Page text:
I think it's really recognizing that the first step is that we need to get minorities interested in even taking these two tests for the fire department and police force. And this is something that Michael Outlaw can talk about in a lot more detail than I can, but most African-Americans, most minorities in Erie, do not want to be police or firefighters. That's one of the last things they'd ever consider because of how they've been treated over the years, even recently. I get complaints where minorities feel like they're not being treated fairly. And so they have no desire to join the force.
The Police Athletic League has been going on for several years, but it's really picked up under my administration. The number of youth participating are largely minorities, but not all; there are white kids in there as well. But Michael has a much bigger plan than what we have now. That is to start in seventh grade, and offer a different view of the police, and the Police Athletic League is a big part of that. They're going into five or six schools now every week, working with kids, helping with their homework, playing sports and games with them in the gym, and building a relationship. And then the one week in the summer when they're at Gannon, and you can just see the relationship being built between the police and these kids, which makes them more likely down the road to maybe want to be policemen or firefighters. So that's encouraging. But that's long-term — that's going to be at least six years before we see any result.
BS: The city is pursuing Welcoming City status. What would that mean for the city of Erie? Why is this something we should pursue?
JS: We want to be viewed as a Welcoming City so that immigrants and refugees want to come here and be successful and have a great life. For an American city, I feel Erie is extremely diverse. I learned that when we were interviewing nine candidates for the president position at the Erie Regional Chamber and Growth Partnership, I wanted someone that believes in diversity. And so I would ask each candidate, 'What's the diversity like in your city?' There were three or four from the Midwest. And basically, the way they answered that question, they said, "Well, everybody in our city is white. So I don't really know much about diversity or what the value of it is." And that kind of opened my eyes to something I didn't know. In Erie, I think in the last five years, we've had about 2,500 New Americans sworn in at the federal courthouse, and they're from over 90 different countries all around the world. I had a chance during the campaign and since then to spend a lot of time with different segments of the New American population, and build relationships with them and I see the value.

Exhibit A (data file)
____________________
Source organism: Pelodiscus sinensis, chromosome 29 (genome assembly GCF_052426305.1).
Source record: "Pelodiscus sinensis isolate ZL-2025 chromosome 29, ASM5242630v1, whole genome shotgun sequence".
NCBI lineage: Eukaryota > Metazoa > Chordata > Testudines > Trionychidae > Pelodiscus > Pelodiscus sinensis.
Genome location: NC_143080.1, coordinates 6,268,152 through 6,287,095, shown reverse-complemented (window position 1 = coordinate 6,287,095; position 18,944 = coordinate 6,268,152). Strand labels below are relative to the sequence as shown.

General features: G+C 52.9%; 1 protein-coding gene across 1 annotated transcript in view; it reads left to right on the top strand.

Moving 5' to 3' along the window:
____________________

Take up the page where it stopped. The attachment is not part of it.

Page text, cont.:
BS: What's the administration doing to make sure folks are counted, what is its role? Why is the census so important?
JS: The number of our representatives in the House of Representatives for Pennsylvania is determined by that total number, and the amount of money that we get in federal aid is determined by the number of people living here. It is very important that we count everyone. The amount of that money that the federal government sends to cities is based on the headcount. We know that for every person not counted we lose $2,100 per year every year for the next 10 years. We know in 2010, there were literally thousands of people in Erie that weren't counted. And actually, the count was something like 97,000 in 2010, but Joe Sinnott, the mayor at the time, got evidence together that proved otherwise and so they increased us to over 100,000. And 100,000 is important. That count of people is important, because below that number you get less federally than above it. So that's why one of our key performance indicators [in the Welcoming and Vibrant Neighborhoods section of Activating the Vision] is to get Erie's population to at least 100,000 people in this year's count. If we can get everybody counted, I think we will. But people need to be comfortable in participating. An important thing people need to know is that there are nine questions in the census, that all the information is kept totally confidential for 72 years, and there are three ways you can do the census . You can do it by phone; you can do it electronically; or you can fill out a form and mail it in. So you never have to talk to another person to complete the census.
Every time I speak at anything, I always include something about the census to make that clear. And we're working with Michelle Jaggi, Erie County's census outreach coordinator. Her job is to make sure people get out, and she's going to have about 15 handheld devices that she can take to meetings, where the census is explained, and then people can actually go on the devices and get it completed with help from other people.